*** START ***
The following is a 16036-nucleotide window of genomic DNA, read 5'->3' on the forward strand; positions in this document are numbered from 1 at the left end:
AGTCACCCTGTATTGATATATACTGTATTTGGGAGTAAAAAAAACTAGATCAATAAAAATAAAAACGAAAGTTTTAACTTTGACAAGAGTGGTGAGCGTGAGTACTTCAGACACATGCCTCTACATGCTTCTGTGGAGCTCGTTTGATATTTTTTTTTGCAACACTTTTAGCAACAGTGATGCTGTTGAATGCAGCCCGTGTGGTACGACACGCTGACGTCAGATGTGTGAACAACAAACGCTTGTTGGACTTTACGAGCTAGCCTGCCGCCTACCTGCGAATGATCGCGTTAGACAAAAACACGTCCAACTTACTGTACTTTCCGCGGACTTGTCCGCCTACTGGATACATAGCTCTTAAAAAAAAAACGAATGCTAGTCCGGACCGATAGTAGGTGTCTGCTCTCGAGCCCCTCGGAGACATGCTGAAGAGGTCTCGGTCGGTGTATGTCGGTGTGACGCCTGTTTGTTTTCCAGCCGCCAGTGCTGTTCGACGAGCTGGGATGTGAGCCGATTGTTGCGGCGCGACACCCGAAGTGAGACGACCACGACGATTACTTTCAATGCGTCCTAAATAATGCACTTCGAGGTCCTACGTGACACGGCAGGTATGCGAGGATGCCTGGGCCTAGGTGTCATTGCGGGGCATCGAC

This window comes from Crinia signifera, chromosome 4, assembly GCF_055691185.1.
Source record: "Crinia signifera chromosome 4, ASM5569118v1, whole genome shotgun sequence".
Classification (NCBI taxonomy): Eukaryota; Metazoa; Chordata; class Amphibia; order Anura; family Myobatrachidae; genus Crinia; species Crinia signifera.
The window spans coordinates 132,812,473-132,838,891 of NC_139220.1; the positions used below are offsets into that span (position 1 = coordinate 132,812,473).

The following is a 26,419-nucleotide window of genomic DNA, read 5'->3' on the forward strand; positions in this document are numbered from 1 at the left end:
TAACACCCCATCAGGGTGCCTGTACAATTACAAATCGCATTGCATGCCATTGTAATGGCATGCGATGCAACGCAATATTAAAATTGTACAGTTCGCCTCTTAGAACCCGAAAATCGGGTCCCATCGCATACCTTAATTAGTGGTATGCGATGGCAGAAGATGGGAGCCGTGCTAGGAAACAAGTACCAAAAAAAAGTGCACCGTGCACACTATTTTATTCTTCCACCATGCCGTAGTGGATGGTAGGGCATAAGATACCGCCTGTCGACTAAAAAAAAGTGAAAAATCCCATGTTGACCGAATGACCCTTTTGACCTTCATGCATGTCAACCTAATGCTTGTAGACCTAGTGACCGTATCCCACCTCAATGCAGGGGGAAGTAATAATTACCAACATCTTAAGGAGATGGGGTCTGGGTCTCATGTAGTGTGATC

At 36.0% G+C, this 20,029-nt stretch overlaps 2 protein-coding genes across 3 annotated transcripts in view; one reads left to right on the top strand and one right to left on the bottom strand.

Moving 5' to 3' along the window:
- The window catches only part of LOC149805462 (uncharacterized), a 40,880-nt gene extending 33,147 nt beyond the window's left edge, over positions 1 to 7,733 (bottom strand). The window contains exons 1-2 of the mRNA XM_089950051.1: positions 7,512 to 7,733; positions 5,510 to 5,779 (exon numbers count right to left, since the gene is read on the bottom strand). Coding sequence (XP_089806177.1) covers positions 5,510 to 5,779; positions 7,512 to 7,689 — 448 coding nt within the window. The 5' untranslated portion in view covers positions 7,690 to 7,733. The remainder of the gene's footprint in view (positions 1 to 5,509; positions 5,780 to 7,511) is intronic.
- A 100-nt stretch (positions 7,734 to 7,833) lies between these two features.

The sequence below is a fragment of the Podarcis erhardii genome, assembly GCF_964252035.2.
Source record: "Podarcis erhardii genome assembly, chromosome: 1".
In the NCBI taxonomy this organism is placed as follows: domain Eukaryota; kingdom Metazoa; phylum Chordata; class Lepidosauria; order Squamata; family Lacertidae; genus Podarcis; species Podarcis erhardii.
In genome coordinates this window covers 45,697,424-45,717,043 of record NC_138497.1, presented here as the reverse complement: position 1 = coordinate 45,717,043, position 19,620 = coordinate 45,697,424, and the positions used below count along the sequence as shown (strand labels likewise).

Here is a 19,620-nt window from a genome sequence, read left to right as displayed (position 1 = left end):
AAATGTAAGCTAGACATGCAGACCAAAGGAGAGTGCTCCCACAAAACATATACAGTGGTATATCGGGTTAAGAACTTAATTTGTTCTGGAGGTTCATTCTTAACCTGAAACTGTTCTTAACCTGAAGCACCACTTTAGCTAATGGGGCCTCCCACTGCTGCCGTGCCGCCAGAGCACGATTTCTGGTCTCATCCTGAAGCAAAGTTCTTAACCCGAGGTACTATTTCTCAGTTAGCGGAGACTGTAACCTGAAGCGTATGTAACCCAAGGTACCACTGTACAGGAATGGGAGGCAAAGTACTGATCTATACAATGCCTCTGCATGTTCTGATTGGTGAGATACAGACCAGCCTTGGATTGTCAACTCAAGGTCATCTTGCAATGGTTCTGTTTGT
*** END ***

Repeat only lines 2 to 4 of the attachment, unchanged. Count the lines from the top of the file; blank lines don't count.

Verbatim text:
AGTCACCCTGTATTGATATATACTGTATTTGGGAGTAAAAAAAACTAGATCAATAAAAATAAAAACGAAAGTTTTAACTTTGACAAGAGTGGTGAGCGTGAGTACTTCAGACACATGCCTCTACATGCTTCTGTGGAGCTCGTTTGATATTTTTTTTTGCAACACTTTTAGCAACAGTGATGCTGTTGAATGCAGCCCGTGTGGTACGACACGCTGACGTCAGATGTGTGAACAACAAACGCTTGTTGGACTTTACGAGCTAGCCTGCCGCCTACCTGCGAATGATCGCGTTAGACAAAAACACGTCCAACTTACTGTACTTTCCGCGGACTTGTCCGCCTACTGGATACATAGCTCTTAAAAAAAAAACGAATGCTAGTCCGGACCGATAGTAGGTGTCTGCTCTCGAGCCCCTCGGAGACATGCTGAAGAGGTCTCGGTCGGTGTATGTCGGTGTGACGCCTGTTTGTTTTCCAGCCGCCAGTGCTGTTCGACGAGCTGGGATGTGAGCCGATTGTTGCGGCGCGACACCCGAAGTGAGACGACCACGACGATTACTTTCAATGCGTCCTAAATAATGCACTTCGAGGTCCTACGTGACACGGCAGGTATGCGAGGATGCCTGGGCCTAGGTGTCATTGCGGGGCATCGAC

This window comes from Crinia signifera, chromosome 4, assembly GCF_055691185.1.
Source record: "Crinia signifera chromosome 4, ASM5569118v1, whole genome shotgun sequence".